Britain is through the worst of the economic storm, Sir John Major said today.
The Conservative former Prime Minister said data showed the UK's recovery has begun, with employment and the stock market rising.
He also urged Tory MPs to rally behind David Cameron amid mutterings about his leadership, and predicted a two-tier Europe within a decade.
Speaking on the 20th anniversary of Black Wednesday, which marked Britain's dramatic exit from the exchange rate mechanism, Sir John said the UK's economic recovery was under way, despite gloom surrounding the eurozone crisis.
He likened today's UK economy to the early 1990s when Chancellor Norman Lamont was widely mocked for claiming he could see the "green shoots of economic spring".
The ex-Prime Minister said: "Norman Lamont was taken to pieces by commentators for suggesting there were green shoots, but in retrospect we can see that Norman was right.
"Recovery begins from the darkest moment. I'm not certain, but I think we have passed the darkest moment."
Sir John told BBC1's Andrew Marr Show there were "oddities" in economic data.
He added: "Why in the depths of this recession is employment growing? Why is industrial production going up? Why has the stock market risen?
"There are things happening out there that will become apparent and we don't quite know why or how.
"My guess - and this is something a minister can't say but I can - is that in due course we will find that passed the bottom."
Sir John, whose seven-year premiership was blighted by Conservative splits on Europe, said the eurozone crisis was pushing the 17 countries in the currency union closer together.
He said the process could take up to 10 years and would spark a UK referendum on Britain's relationship with the European Union.
"What you're now seeing, out of failure and not success, is the euro core looking to integrate further, much more towards a federal structure," he said.
"That offers an opportunity for us to clean up one of the long-running sores of British politics, which is our relationship with the rest of Europe."
Sir John backed Mr Cameron to lead the Conservatives into 2015 General Election, dismissing claims London Mayor Boris Johnson could oust the Tory leader.
Sir John, who faced challenges to his leadership and continual whisperings from his enemies within the party, said there was "nothing surprising about people being critical when times are tough".
"It is an inevitability of politics, but I would have thought if the Conservative Party has learned anything in the last 20 years, it is that regicide is not a good idea," he said.
Sir John described Mr Johnson as "a very attractive and able and intelligent politician", but added: "Boris isn't in Parliament, Boris hasn't said he wishes to become Prime Minister - quite the reverse.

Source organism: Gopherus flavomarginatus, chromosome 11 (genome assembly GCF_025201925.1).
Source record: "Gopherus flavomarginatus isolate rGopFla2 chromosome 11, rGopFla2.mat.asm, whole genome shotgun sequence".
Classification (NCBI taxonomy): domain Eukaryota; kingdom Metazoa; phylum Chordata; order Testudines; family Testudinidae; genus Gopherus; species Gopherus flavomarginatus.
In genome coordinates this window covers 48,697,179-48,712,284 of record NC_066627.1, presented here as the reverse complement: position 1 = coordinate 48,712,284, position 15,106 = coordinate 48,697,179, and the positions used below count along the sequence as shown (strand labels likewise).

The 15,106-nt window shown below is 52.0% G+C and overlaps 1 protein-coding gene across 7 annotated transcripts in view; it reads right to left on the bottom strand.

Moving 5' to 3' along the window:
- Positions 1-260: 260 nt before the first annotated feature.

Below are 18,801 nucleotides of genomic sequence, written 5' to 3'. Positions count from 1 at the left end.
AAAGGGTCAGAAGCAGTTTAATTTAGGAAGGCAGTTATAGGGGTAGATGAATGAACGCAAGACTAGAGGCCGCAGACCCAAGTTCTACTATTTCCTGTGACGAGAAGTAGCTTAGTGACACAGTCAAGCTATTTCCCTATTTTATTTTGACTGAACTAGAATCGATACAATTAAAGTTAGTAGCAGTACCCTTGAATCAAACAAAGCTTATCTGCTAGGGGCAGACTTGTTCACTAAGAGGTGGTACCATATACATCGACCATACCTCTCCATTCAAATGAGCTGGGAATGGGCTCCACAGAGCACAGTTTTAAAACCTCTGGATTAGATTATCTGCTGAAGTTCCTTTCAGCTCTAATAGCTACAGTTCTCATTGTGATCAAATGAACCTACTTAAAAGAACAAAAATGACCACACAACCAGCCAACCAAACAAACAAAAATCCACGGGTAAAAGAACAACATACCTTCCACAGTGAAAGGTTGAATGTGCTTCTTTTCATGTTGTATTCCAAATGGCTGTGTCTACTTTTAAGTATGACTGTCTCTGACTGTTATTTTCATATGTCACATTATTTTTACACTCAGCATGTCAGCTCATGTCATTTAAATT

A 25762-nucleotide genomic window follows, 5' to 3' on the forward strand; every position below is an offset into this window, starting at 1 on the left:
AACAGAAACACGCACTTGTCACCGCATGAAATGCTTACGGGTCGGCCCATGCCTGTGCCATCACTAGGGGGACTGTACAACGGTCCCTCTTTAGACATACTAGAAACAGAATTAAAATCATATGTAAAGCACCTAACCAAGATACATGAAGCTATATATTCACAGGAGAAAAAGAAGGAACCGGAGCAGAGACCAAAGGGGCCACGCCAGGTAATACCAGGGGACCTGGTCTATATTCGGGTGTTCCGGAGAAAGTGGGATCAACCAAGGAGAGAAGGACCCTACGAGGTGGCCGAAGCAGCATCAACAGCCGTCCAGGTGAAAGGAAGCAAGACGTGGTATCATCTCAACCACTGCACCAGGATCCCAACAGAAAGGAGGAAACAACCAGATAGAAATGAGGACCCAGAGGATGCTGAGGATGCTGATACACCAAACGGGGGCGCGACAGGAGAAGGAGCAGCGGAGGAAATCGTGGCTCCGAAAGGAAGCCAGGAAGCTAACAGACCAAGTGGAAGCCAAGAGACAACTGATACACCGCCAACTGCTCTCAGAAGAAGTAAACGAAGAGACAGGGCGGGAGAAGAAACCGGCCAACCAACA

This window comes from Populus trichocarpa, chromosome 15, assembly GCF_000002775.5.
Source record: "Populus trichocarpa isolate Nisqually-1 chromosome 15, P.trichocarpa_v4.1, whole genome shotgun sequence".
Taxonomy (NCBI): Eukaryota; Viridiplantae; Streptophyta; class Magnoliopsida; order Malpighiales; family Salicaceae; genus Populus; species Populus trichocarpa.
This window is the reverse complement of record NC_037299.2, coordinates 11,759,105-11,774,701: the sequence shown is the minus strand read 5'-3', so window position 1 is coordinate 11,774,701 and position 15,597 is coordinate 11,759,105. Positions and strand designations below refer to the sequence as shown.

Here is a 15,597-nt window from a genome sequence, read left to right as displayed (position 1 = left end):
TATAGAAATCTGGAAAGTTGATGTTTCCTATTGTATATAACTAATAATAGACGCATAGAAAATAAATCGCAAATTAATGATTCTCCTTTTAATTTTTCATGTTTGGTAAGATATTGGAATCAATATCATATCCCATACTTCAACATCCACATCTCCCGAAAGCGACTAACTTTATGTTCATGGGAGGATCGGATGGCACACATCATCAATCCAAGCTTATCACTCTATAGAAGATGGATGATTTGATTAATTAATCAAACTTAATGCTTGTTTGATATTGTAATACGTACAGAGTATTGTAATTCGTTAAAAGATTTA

"David Cameron is Prime Minister, he's going to remain Prime Minister and he's going to contest the next election and I very much hope he's going to win it."
Shadow foreign secretary Douglas Alexander told Sky News' Murnaghan show voters had lost patience with the Government's economic policies and blamed ministers for the double-dip recession.
He said: "We are seeing the deficit going up, we are seeing unemployment far too high, we are seeing three quarters of negative growth."
Transport Secretary Patrick McLoughlin said the Government would not be diverted by "mutterings".
"I've seen mutterings about lots of prime ministers' leaderships in my time," the former chief whip told the Murnaghan programme on Sky News.
"There was quite a lot of mutterings about Margaret Thatcher's leadership - everyone seems to forget that now. There was mutterings about John Major's leadership and there was a huge row about Tony Blair's leadership.
"In fact Tony Blair for the last five years of his premiership had a chancellor trying to undermine him. At least we've got a chancellor who is working full steam with the prime minister to deal with the economic problems we inherited."
He added: "My message is the Government's getting on with the job and we won't be diverted by side issues."
Former defence secretary Liam Fox also dismissed rumours surrounding Mr Cameron's leadership, telling Murnaghan: "It's nonsense that there's a threat to the Prime Minister."
The Tory MP added: "We have a very good Prime Minister, we have got a very good leadership in the Conservative Party. We need to fall behind it.
"We need to have a very robust debate, but having a robust debate isn't the same as undermining the leadership."
Right-winger Dr Fox, who quit the Cabinet last October over his relationship with his adviser Adam Werritty, called for a tougher approach to Europe, which would please backbench Conservatives.
"It is very clear how that there is a very wide consensus in this country that there has to be a change in the relationship," said Dr Fox, who favoured a deal focused on trade.
"Right across the political spectrum, certainly across the Conservative Party, there is an appetite for a renewed relationship."